The news of Eli Manning’s benching (and his emotional reaction) had me thinking of a lot of different ways Manning has direct and indirect ties to the Cardinals over the years.
— Tangibly, the Giants play in Arizona on Christmas Eve. Once it was supposed to be Eli versus Carson Palmer and possibly for playoff positioning. Now, we’re looking at a likely matchup of Blaine Gabbert against — if reports from New York pan out — rookie Davis Webb by then. Maybe Geno Smith. Probably not Eli though.
— The 2004 draft was pretty good for some big-name talents, but the years are starting to whittle at the list. Manning was the top pick, and now, what happens with him? Is it possible he is done for good? Just done as a Giant? Already, Larry Fitzgerald (No. 3 overall pick) and Ben Roethlisberger (No. 11) have talked about retirement being an option. No. 4 pick Philip Rivers once talked retirement instead of moving from San Diego to L.A., but then he re-thought things and shredded the Cowboys for 400-plus on Thanksgiving. (It was also the 10-year anniversary of the death of No. 5 overall pick Sean Taylor a couple of days ago.)
— Manning won an amazing Super Bowl at University of Phoenix Stadium, when David Tyree pinned that ball to his helmet and then Manning made the perfect TD pass to Plaxico Burress — who was a Cardinals’ coaching intern this past training camp.
— And then, of course, it was Manning’s “role” in the Cardinals’ lone trip to the Super Bowl. If it wasn’t for Eli, Kurt Warner may never have come to the Cardinals. Warner signed with the Giants the same year Manning was drafted and everyone knew what was going to happen. (“We had a great understanding when he came, we were basically going to try and use each other,” then-Giants GM Ernie Accorsi told me the following offseason, after Warner signed with the Cards.) But it was the Cardinals who sped up the process.
It was the struggling Cardinals who sacked Warner six times at Sun Devil Stadium — four by Bertrand Berry, pictured — and had Giants coaches in the press box screaming “Throw the ball!” as Warner held on to it when he was taken down. The Giants had been 5-2, fell to 5-4 with the loss and were still in the playoff hunt — but the next game, Manning was in the lineup to begin the 210-consecutive-game starting streak that looks like it will end Sunday.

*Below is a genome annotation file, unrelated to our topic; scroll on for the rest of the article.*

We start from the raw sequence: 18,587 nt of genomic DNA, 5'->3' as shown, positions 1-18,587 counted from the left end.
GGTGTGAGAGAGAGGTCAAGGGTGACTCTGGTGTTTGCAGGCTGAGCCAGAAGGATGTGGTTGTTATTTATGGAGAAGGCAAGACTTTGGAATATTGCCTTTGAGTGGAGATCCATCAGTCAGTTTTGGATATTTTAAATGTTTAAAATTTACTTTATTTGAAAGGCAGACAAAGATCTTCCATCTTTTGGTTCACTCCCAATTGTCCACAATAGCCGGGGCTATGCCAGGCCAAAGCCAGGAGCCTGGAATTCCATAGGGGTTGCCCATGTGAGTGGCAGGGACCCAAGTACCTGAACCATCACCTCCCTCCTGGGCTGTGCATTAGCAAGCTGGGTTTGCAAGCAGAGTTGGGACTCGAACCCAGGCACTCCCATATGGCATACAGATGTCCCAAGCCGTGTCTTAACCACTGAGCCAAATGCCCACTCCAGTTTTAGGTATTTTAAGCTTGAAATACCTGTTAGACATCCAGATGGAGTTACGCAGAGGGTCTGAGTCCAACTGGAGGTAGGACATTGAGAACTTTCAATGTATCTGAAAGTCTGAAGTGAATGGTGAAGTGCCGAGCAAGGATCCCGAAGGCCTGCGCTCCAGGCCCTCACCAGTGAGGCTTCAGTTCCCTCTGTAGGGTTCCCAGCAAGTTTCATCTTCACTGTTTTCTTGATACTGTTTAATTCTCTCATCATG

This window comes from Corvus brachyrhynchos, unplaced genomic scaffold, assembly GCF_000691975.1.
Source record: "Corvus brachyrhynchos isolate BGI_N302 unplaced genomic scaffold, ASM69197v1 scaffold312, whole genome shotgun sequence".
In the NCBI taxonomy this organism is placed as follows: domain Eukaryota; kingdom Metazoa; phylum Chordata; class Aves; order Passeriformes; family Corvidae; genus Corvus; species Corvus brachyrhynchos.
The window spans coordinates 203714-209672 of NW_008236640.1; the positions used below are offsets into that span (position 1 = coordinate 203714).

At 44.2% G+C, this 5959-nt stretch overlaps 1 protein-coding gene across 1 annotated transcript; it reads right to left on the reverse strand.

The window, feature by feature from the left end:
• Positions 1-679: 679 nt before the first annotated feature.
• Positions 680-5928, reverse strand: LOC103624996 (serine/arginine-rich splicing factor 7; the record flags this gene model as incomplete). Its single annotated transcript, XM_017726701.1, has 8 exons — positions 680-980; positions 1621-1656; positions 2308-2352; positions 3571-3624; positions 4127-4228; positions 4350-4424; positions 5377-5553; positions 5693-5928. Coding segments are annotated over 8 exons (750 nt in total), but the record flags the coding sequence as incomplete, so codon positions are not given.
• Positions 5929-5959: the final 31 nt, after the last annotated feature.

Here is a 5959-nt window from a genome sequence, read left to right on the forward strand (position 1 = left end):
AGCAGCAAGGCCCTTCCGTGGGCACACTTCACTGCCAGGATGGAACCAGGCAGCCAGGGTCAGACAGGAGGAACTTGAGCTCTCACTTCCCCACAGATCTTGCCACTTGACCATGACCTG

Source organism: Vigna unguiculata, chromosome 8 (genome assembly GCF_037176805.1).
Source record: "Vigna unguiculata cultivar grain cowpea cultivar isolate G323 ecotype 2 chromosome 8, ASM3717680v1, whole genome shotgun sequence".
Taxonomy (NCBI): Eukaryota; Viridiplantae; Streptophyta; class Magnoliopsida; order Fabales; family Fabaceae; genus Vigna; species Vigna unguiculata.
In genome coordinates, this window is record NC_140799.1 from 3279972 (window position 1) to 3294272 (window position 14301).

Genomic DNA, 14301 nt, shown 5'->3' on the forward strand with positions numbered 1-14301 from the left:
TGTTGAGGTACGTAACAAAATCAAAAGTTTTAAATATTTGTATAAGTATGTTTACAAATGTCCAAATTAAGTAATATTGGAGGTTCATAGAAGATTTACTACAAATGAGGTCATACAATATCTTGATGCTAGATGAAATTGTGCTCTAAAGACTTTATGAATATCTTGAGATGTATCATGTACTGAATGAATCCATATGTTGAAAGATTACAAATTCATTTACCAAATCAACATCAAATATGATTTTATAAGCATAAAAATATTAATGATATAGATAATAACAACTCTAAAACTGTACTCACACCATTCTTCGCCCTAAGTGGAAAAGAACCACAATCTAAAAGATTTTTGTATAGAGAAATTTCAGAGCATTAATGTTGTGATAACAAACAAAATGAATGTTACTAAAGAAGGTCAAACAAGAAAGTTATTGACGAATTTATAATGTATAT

Warner came to Arizona the next year and eventually wrote the back half of his Hall of Fame career. Manning won two Super Bowls, so the Giants made out well. And today? Today we’re seeing the truth of all truths: Whether the Giants are making the right call or not to close out 2017, time is undefeated.
Tags: Ben Roethlisberger, Blaine Gabbert, Davis Webb, Eli Manning, Giants, Kurt Warner, Larry Fitzgerald, Philip Rivers, Plaxico Burress, Sean Taylor
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“What if” is a staple of sports. It doesn’t matter if it’s a particular play, game, season or transaction, hindsight is everywhere. ESPN.com played the game recently, posting a “What If” draft moment for each team. For the Cardinals, it was an obvious but solid choice: What if the Cardinals had drafted Adrian Peterson over Levi Brown in 2007. That’s also a game all of us have played over and over, almost since that time.
My “What If” Cardinals draft moment creates a lot more debate, but it’s one that is fascinating to deconstruct. It also gives no clear answer, unlike Peterson/Brown. What if the Cardinals had drafted Ben Roethlisberger instead of Larry Fitzgerald in 2004?
First, the obvious. Fitz is the face of this franchise, and has been for many years. He’s beloved by the fans, and by ownership. He’s been a Hall of Fame football player. There is no angle in which you can say the Cardinals made the wrong decision by selecting Fitzgerald. He helped the Cardinals get to a Super Bowl (and it can be argued he basically carried them there.)
But again, what if?
Dennis Green wanted Fitz. The former coach laid the groundwork for taking the wide receiver anywhere he could, at one point emphasizing how athletic and talented incumbent but inexperienced quarterback Josh McCown was. Remember, this was 2004, a season before the Cardinals brought Kurt Warner in as really the only team in the NFL still willing to give Warner a shot at starting.
When Fitz was taken third overall, Eli Manning was already off the board, but Roethlisberger and Philip Rivers were still on the board. I think the Cards would’ve taken Big Ben had they gone QB (but what if it had been Rivers – would the Giants had taken Big Ben, traded him to the Chargers for Eli, and then Roethlisberger was a Charger?)
If Roethlisberger had been a Cardinal instead of Fitz, Warner never comes to Arizona. The Cardinals did have Anquan Boldin coming off his huge rookie season, and he would have remained the Cards’ No. 1 receiver – and with no Fitz, he probably never has contract issues and sticks around. Would Denny still have stalled out as coach with Big Ben? Even if he did, and was fired, would Ken Whisenhunt – who as OC of the Steelers wouldn’t have had Roethlisberger to lead them to a Super Bowl win in 2005 – still be a hot coaching commodity to be hired by the Cardinals?
Would the Cards have found a way to the Super Bowl in 2008, and if they had, would they have seen the Ben-less Steelers? The Cardinals also wouldn’t have drafted Matt Leinart in 2006, and it’s hard to know exactly where Fitzgerald would have ended up in 2004.
What makes the Fitz draft choice so smart in hindsight is that the Cardinals have been able to bring in two veterans in for little – Warner and Carson Palmer – and have them play very well in Arizona. The Cards haven’t turned into the Browns, constantly searching for a quarterback – making a 2004 miss more of a lament.
Still, what if?
Tags: Ben Roethlisberger, Chargers, Dennis Green, draft, Josh McCown, Larry Fitzgerald, Philip Rivers, Steelers